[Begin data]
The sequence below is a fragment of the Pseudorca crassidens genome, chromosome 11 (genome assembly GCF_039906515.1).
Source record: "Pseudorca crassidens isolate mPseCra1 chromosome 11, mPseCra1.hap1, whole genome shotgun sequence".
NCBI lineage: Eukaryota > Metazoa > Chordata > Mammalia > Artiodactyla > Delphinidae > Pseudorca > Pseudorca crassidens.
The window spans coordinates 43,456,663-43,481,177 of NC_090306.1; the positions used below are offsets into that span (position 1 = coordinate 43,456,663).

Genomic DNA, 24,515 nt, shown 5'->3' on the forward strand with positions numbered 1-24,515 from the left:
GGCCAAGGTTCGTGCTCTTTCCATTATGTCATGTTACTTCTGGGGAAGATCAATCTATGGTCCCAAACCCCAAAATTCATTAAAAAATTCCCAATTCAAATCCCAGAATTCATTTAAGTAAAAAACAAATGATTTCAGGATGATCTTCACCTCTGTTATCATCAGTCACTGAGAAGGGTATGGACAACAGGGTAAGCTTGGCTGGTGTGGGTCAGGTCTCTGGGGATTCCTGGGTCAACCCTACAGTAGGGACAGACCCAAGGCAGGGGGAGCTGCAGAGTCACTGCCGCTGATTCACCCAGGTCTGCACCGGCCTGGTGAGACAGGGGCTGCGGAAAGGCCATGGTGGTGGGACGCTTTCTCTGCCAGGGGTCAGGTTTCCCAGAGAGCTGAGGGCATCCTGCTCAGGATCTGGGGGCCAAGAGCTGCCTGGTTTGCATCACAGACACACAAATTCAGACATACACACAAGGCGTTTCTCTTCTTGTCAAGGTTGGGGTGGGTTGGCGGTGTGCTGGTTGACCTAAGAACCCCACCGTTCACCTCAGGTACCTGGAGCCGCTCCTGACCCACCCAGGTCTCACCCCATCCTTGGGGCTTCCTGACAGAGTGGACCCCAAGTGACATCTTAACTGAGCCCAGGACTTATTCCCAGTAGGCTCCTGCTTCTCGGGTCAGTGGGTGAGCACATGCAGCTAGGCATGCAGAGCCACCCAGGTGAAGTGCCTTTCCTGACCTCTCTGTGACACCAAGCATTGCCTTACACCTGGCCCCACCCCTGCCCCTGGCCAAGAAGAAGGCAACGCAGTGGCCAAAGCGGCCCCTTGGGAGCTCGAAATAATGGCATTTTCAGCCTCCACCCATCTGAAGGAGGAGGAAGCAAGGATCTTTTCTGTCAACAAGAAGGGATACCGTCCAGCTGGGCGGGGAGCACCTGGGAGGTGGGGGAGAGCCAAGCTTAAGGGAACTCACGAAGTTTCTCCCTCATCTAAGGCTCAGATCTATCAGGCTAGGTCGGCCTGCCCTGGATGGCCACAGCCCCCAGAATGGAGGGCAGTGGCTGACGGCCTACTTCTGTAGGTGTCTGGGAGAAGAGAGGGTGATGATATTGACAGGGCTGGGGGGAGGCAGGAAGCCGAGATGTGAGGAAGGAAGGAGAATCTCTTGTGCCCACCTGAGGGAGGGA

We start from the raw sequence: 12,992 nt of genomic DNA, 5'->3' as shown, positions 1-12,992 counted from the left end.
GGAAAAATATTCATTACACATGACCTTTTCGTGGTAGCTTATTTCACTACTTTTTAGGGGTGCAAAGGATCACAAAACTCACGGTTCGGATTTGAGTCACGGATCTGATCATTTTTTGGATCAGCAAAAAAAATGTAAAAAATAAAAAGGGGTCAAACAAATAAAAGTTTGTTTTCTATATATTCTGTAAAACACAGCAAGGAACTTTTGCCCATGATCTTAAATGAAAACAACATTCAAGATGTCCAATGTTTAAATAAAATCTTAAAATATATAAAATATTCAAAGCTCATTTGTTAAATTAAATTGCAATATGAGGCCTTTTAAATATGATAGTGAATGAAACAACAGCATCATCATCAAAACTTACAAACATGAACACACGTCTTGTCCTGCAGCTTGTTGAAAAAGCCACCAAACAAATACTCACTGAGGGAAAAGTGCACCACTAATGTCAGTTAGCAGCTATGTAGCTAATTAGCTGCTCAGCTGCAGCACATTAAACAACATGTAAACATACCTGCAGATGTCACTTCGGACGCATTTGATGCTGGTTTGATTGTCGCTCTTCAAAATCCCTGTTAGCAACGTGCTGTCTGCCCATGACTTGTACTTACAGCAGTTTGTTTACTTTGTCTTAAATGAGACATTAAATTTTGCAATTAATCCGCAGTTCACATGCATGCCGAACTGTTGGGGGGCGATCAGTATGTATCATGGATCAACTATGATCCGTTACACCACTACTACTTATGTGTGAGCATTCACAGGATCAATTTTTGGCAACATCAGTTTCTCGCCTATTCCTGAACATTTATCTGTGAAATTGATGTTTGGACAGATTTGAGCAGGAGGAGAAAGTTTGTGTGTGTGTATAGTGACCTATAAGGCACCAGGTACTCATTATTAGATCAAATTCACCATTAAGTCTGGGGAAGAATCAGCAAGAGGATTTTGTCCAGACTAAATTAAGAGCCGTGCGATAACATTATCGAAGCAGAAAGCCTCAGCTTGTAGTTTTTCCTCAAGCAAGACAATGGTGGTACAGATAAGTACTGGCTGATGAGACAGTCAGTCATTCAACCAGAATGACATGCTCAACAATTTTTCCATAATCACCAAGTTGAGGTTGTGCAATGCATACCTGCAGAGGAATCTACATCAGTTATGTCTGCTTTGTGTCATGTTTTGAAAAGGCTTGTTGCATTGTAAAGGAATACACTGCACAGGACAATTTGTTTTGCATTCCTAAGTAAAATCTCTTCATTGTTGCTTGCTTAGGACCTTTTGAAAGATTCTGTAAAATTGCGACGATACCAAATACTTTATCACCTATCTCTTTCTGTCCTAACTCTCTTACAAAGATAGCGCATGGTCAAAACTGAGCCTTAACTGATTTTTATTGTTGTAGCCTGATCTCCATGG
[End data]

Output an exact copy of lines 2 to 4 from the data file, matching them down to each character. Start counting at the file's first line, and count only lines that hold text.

Source record: "Pseudorca crassidens isolate mPseCra1 chromosome 11, mPseCra1.hap1, whole genome shotgun sequence".
NCBI lineage: Eukaryota > Metazoa > Chordata > Mammalia > Artiodactyla > Delphinidae > Pseudorca > Pseudorca crassidens.
The window spans coordinates 43,456,663-43,481,177 of NC_090306.1; the positions used below are offsets into that span (position 1 = coordinate 43,456,663).